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Health Care Costs and Financing

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More restrictive laws and consumer and investor anxiety have had an effect on managed care cost-cutting strategies

A combination of class-action, malpractice, and employee-benefits lawsuits peppered the health care industry during the 1990s, eventually eroding the legal shield health maintenance organizations (HMOs) claimed under the Employee Retirement Income Security Act. Yet it was commercial, not legal, concerns that moved HMOs away from aggressive practices, according to Gregg Bloche, M.D., J.D., of Georgetown University, and David M. Studdert, L.L.B., Sc.D., M.P.H., of the Harvard School of Public Health.

In a recent article, they note that Federal courts and State regulators have remade the rules of the medical marketplace, restricting the methods available to managed care organizations to control costs. Legal conflict, however, has had a larger effect through its influence on market actors' perceptions and expectations.

In anticipation of adverse legal outcomes and in response to consumers' and investors' anxiety, health plans changed business strategies, backing away from aggressive cost management, according to the authors. Today, aggressive utilization management, selective contracting with caregivers, and financial incentives to physicians to limit care play much less prominent roles in health insurance business strategy than they did in the mid-1990s.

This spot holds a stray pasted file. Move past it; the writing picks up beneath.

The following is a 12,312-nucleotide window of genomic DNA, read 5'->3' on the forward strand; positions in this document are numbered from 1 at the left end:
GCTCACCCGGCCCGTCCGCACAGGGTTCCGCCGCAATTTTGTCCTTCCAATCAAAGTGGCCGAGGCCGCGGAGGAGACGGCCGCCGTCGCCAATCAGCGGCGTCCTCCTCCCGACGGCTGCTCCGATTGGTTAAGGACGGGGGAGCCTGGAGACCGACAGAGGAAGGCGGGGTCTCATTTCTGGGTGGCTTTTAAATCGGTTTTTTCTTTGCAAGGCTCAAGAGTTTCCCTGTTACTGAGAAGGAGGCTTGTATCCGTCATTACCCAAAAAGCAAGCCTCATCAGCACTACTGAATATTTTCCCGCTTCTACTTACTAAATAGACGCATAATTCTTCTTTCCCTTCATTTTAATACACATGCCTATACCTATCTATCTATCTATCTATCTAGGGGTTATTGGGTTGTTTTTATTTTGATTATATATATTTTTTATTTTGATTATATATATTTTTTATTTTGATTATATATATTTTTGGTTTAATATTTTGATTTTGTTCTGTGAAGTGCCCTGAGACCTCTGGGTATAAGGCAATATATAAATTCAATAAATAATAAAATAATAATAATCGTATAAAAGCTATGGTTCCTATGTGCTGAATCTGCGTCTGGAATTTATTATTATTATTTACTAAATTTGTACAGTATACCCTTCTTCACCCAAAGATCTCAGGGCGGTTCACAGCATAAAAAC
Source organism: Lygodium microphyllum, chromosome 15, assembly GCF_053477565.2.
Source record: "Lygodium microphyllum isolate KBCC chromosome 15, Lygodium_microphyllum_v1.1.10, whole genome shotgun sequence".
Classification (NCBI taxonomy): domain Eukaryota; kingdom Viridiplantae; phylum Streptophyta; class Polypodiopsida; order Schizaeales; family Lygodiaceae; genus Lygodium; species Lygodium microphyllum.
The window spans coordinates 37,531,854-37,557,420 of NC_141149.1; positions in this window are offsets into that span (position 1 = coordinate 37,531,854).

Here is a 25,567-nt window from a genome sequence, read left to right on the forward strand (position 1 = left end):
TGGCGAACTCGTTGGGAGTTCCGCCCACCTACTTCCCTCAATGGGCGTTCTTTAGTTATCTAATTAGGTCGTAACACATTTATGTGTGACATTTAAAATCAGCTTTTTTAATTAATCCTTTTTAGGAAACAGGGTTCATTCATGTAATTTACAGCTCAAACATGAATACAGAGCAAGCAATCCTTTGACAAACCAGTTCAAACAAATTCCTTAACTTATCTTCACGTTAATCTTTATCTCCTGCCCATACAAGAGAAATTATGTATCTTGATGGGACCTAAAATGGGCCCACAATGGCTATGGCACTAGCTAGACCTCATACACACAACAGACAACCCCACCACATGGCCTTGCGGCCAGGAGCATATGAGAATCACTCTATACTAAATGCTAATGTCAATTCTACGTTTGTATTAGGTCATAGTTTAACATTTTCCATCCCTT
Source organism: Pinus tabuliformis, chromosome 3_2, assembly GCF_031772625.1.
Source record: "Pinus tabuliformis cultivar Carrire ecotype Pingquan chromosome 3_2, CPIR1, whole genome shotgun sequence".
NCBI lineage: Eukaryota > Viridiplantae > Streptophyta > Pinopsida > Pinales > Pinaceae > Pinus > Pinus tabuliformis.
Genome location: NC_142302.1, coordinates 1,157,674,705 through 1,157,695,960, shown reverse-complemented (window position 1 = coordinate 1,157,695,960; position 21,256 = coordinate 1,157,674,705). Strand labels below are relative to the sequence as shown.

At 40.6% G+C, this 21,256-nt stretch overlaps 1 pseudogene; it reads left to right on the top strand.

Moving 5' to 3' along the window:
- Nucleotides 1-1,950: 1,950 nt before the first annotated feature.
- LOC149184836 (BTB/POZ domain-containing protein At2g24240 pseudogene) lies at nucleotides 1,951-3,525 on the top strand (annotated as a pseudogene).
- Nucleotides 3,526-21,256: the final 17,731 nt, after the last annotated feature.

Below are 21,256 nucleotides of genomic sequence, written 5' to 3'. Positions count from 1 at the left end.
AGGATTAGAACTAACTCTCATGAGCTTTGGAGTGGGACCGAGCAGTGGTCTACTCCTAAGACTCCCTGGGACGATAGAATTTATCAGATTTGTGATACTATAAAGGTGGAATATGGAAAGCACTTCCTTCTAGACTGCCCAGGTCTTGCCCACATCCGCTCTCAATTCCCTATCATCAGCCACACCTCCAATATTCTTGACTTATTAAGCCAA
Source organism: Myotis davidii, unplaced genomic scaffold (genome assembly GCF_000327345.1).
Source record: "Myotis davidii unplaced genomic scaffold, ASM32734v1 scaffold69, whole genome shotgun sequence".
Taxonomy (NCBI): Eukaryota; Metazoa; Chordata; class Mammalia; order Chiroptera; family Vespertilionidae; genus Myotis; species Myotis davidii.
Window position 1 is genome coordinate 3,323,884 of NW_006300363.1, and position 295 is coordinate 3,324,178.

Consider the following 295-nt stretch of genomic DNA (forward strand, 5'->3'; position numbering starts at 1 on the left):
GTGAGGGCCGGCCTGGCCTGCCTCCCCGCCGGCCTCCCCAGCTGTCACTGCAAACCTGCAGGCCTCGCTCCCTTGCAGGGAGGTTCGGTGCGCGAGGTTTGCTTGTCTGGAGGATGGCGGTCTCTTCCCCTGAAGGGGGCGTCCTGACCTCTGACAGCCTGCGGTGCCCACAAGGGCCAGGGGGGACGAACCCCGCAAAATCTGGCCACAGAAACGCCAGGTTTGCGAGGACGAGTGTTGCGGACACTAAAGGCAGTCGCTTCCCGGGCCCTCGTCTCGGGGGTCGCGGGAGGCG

Today, Americans with health insurance have more freedom to choose among doctors and hospitals and to obtain costly tests and treatments. Market pressures from angry and anxious consumers have been the main force behind health plans' retreat from tightly managed care. Investors' fears and health care providers' resurgent bargaining power have also been important factors. Nevertheless, the managed care industry continues to prosper, with stock values soaring in the past year. Managed care is giving insured consumers more of what they want but charging accordingly, conclude the researchers. Their work was supported in part by the Agency for Healthcare Research and Quality (K02 HS11285).

See "A quiet revolution: Law as an agent of health system change," by Drs. Bloche and Studdert, in the March 2004 Health Affairs 23(2), pp. 29-42.

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